This Saturday at 10 pm/9pm Central, The Learning Channel, the network that brings us Toddlers & Tiaras, Cake Boss, and 19 and Counting, will air Let’s Talk About Sex, a documentary about what we are teaching – or failing to teach – our kids about sex. At its core, I found the film more disturbing than watching parents traffic their toddlers in tiaras through the junior pageant circuit – a show I admittedly find pretty hard to watch. The first time I saw Let’s Talk About Sex, I sobbed: ashamed of how poorly we are educating our children and fearful that I am not fully up to the task of helping my own daughters lead healthy, happy, and yes, sexual lives. But I also left the film inspired to make a difference.
The film offers some clues as to why we are so stuck, and how we might move forward. In addition to telling teens’ stories from pregnant and parenting teens in Los Angeles to mothers and daughters struggling to communicate to gay teens building a life for themselves, the film offers a basic analysis of where we are and points to where we need to go. This is especially so when the film features a research project on sexuality that the ACLU commissioned from the linguists at Real Reason.
Faced with poll after poll showing that Americans overwhelmingly want their public schools to prepare kids to make responsible and healthy decisions about sex and frustrated by the degree to which our policies do not reflect this support, we asked Real Reason to help us step back from the debate. They took a close look at how Americans understand sex and sexuality; the images of sex and sexuality that our opponents use to push an abstinence-only-until-marriage agenda; and the language we use to advocate for comprehensive sex education.
The film does a great job of teasing out some of the most salient points from a rather complex study. As the films shows, through a deep analysis of how we use language, Real Reason uncovered two prominent and problematic cultural models of sexuality influencing the debate over sex education. As a culture, we seem to understand sexuality as either:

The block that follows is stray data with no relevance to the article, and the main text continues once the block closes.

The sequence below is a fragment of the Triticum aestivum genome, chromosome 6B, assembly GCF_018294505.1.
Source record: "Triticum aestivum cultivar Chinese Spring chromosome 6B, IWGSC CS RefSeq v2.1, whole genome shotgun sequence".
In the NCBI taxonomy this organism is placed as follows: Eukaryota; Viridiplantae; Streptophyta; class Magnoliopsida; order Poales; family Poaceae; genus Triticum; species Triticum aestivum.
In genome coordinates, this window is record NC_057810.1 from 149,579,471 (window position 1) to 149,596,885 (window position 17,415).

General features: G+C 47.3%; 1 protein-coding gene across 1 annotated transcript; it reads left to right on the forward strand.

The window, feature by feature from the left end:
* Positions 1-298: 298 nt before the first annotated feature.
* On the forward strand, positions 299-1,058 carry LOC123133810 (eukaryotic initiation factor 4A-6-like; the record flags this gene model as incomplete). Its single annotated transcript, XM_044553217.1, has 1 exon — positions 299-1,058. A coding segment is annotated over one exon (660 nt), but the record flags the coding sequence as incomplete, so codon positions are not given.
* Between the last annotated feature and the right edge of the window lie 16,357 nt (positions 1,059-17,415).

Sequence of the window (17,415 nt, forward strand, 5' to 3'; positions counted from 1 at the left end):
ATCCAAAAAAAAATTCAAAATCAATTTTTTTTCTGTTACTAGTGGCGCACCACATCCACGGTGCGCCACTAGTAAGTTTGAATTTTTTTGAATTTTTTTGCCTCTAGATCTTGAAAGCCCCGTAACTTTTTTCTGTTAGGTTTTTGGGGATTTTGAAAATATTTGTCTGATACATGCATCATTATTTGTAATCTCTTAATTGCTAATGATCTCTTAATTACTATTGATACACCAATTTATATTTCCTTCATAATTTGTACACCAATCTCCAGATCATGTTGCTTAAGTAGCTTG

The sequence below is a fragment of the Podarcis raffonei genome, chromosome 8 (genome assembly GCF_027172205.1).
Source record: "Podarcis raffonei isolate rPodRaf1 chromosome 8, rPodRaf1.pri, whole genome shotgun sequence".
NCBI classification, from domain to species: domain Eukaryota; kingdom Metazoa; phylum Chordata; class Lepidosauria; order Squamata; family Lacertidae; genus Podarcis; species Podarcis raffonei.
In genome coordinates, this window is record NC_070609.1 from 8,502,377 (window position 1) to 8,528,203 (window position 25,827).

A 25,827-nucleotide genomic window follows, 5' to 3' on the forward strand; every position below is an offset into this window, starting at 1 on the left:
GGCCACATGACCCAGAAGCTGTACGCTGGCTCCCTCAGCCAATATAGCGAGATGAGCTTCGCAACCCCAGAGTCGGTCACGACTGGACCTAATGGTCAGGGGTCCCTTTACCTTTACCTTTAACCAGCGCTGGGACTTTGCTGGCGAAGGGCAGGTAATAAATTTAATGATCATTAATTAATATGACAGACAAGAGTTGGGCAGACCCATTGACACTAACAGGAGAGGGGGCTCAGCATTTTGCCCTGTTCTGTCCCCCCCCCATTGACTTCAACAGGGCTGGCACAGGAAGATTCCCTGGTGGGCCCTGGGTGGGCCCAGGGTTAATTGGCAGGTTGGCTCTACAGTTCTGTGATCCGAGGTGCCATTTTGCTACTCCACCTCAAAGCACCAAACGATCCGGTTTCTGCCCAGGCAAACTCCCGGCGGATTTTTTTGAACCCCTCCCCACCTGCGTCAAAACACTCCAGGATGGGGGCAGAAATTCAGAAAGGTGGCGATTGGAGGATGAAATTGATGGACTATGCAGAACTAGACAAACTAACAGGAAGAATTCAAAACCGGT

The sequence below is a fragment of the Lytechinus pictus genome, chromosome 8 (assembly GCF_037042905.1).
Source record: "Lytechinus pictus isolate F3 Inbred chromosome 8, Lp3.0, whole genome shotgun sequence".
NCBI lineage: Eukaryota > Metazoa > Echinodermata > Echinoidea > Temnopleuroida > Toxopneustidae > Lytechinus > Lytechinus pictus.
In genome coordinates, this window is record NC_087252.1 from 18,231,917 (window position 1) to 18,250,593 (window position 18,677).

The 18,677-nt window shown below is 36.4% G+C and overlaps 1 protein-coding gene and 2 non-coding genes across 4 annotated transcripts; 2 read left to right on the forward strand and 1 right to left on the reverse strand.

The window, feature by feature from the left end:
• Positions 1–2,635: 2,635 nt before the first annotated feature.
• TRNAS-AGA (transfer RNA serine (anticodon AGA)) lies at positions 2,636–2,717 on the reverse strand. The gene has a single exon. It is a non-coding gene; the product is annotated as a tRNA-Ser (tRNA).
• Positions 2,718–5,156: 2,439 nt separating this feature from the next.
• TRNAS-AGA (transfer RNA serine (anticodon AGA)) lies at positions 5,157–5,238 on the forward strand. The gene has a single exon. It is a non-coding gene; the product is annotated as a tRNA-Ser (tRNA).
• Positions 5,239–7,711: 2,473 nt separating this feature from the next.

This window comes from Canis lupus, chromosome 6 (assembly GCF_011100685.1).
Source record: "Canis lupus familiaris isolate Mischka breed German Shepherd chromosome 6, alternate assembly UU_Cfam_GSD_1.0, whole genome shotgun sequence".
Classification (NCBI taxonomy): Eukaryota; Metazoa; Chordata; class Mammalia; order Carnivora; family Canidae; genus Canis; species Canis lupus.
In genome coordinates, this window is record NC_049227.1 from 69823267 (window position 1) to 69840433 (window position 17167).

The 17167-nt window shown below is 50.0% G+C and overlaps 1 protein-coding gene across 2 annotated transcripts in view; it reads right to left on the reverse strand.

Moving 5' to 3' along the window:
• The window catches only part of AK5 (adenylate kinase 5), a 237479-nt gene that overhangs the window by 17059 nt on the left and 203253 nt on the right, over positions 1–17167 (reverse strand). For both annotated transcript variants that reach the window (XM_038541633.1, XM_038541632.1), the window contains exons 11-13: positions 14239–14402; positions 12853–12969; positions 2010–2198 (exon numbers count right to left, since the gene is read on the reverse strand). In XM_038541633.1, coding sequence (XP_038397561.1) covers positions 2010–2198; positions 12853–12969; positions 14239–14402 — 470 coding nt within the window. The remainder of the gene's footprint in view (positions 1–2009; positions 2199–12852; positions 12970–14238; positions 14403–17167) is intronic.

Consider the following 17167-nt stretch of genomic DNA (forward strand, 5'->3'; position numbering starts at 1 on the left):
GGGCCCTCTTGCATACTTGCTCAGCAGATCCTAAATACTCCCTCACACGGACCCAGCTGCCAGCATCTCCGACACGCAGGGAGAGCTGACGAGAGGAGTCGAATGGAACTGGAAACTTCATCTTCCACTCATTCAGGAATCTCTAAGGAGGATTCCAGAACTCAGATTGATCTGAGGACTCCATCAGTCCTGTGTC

1) an undesirable, contaminating substance, or
2) an external force, specifically, an opponent.
In the first, sexuality is something you suddenly and unfortunately "come into contact" with, not something that has always been a natural part of who you are. Think: "dirty" jokes, "filthy" language, "polluted" young minds, and even the stereotypical virgin/whore dichotomy.
As for the second, think: lust-driven adolescents who are the victims of their raging hormones. Here, sexuality is a threat to our self-control that needs to be reined in.
No wonder we’re too freaked out to really talk to our kids about sex and to help them understand what they need to know as they move through adolescence and on to adult relationships.
Let’s Talk About Sex asks us to move beyond these negative understandings of sex, get passed the cultural discomfort, and do better by our kids. You can start by inviting friends and family (especially the young people in your life) to watch the movie with you on Saturday night and get the conversation going.
You can also join us in telling Congress to stop throwing precious federal dollars at short-sighted abstinence-only-until-marriage programs. We know they’re ineffective and perpetuate extremely harmful attitudes about sex and sexuality. Tell your members of Congress to support the Repealing Ineffective and Incomplete Abstinence-Only Program Funding Act (S. 578/H.R. 1085). The bill would strike the existing federal abstinence-only grant program and reallocate $50 million annually to support evidence-based comprehensive sex education programs. Now there’s an approach we should be talking more about.